One of the upcoming debates that is sort of “flying below the radar” is my encounter in April in Oklahoma City with Dr. Robert Wilkin, the Executive Director of the Grace Theological Society. Though we had a fair amount of difficulty getting the debate set up, I think its focus upon the nature of regeneration and the issues of monergism and synergism will be helpful. Dr. Wilkin is a leading anti-Lordship advocate. From my perspective, his position is grossly imbalanced because it insists upon only a single element of the truth to the exclusion of everything else. “Faith alone” becomes “faith separated from the work of regeneration, the Spirit, the new nature,” etc. Faith without repentance (all repentance passages are consigned to “discipleship”), belief without discipleship, etc. It is a very imbalanced perspective, one that comes from an over-reaction to a works-salvation mindset.
Today I ministered the Word in both the morning and evening services at PRBC (and the adult Bible Study class, for that matter), and I spoke from John 8:12-59. One of the passages that struck me, in light of the upcoming debate with Dr. Wilkin, was John 8:51: “Truly, truly, I say to you, if anyone keeps My word He will never see death.” Keeping Christ’s word is surely more than a naked faith (faith without regeneration, faith without a new nature), and yet surely we see the parallel to John 5:24: “Truly, truly, I say to you, the one hearing My word and believing in the One who sent ME has eternal life and shall not come into judgment, but has passed out of death into life.”
There are so many passages that are utterly unintelligible, outside of special pleading, in the anti-Lordship “naked faith” position. Two come to mind immediately:
how I did not shrink from declaring to you anything that was profitable, and teaching you publicly and from house to house, solemnly testifying to both Jews and Greeks of repentance toward God and faith in our Lord Jesus Christ. (Acts 20:20-21) How do you separate repentance toward God and faith in Christ in this passage?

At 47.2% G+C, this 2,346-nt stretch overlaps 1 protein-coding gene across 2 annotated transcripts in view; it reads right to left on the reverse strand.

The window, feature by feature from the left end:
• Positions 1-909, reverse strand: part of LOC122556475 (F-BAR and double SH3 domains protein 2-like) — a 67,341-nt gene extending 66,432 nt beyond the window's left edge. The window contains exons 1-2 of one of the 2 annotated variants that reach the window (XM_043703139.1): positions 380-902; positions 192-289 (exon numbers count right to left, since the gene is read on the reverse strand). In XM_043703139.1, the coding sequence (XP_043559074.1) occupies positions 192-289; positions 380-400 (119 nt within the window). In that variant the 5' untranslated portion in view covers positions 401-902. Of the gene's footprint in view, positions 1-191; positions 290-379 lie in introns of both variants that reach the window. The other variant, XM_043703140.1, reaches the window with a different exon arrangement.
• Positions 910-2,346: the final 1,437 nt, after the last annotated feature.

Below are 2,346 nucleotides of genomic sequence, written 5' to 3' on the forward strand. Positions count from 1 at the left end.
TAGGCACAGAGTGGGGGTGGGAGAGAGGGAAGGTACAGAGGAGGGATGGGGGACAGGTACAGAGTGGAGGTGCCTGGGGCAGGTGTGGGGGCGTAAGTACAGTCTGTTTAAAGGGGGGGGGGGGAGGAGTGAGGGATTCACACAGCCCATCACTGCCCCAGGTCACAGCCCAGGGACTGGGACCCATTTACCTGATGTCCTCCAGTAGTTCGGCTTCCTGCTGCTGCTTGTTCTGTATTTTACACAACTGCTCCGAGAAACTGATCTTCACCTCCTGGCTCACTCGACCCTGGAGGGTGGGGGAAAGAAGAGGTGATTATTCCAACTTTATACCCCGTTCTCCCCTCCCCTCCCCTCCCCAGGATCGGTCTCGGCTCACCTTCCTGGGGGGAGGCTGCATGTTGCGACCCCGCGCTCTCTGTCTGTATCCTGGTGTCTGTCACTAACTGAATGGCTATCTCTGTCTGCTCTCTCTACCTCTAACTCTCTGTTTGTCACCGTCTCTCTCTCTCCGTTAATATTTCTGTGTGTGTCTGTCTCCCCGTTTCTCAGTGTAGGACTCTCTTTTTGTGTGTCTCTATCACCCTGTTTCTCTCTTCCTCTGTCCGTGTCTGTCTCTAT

For the grace of God has appeared, bringing salvation to all men, instructing us to deny ungodliness and worldly desires and to live sensibly, righteously and godly in the present age, looking for the blessed hope and the appearing of the glory of our great God and Savior, Christ Jesus, who gave Himself for us to redeem us from every lawless deed, and to purify for Himself a people for His own possession, zealous for good deeds. (Titus 2:11-14) Saving grace teaches us to live sensibly and righteously; and the people of God in Christ are without question described as “zealous for good deeds.”
Reformed theology cuts the ground out from underneath the position presented by Wilkin, for the faith that saves is the work of the Spirit in regeneration itself, and hence cannot possibly be separated from the rest of the work of the Spirit. Hence, there is no contradiction between saying that a person who believes has eternal life and saying that a person who keeps Christ’s word has will never see death. Only the synergist has to struggle to explain the relationship: the monergist has a consistent understanding.
I will be noting many more problems with the non-Lordship position in future commentaries.